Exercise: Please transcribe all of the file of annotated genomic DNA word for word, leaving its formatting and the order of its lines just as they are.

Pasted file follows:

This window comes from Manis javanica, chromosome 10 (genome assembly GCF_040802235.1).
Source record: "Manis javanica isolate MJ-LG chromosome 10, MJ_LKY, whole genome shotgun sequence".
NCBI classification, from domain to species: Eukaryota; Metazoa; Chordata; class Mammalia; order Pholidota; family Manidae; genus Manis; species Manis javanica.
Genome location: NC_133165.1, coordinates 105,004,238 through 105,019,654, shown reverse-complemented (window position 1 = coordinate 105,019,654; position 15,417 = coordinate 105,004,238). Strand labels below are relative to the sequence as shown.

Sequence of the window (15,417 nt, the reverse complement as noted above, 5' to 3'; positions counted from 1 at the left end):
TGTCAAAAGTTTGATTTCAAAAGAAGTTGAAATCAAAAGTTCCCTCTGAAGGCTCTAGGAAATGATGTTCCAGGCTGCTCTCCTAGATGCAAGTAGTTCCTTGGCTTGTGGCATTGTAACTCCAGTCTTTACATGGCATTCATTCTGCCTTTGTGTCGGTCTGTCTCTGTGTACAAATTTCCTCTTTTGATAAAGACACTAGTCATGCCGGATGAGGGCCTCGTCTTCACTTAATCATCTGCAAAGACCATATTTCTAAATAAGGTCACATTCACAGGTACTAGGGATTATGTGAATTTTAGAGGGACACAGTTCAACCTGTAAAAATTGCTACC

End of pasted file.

This window comes from Manis javanica, chromosome 10 (genome assembly GCF_040802235.1).
Source record: "Manis javanica isolate MJ-LG chromosome 10, MJ_LKY, whole genome shotgun sequence".
NCBI classification, from domain to species: Eukaryota; Metazoa; Chordata; class Mammalia; order Pholidota; family Manidae; genus Manis; species Manis javanica.
Genome location: NC_133165.1, coordinates 105,004,238 through 105,019,654, shown reverse-complemented (window position 1 = coordinate 105,019,654; position 15,417 = coordinate 105,004,238). Strand labels below are relative to the sequence as shown.

Sequence of the window (15,417 nt, the reverse complement as noted above, 5' to 3'; positions counted from 1 at the left end):
TGTCAAAAGTTTGATTTCAAAAGAAGTTGAAATCAAAAGTTCCCTCTGAAGGCTCTAGGAAATGATGTTCCAGGCTGCTCTCCTAGATGCAAGTAGTTCCTTGGCTTGTGGCATTGTAACTCCAGTCTTTACATGGCATTCATTCTGCCTTTGTGTCGGTCTGTCTCTGTGTACAAATTTCCTCTTTTGATAAAGACACTAGTCATGCCGGATGAGGGCCTCGTCTTCACTTAATCATCTGCAAAGACCATATTTCTAAATAAGGTCACATTCACAGGTACTAGGGATTATGTGAATTTTAGAGGGACACAGTTCAACCTGTAAAAATTGCTACC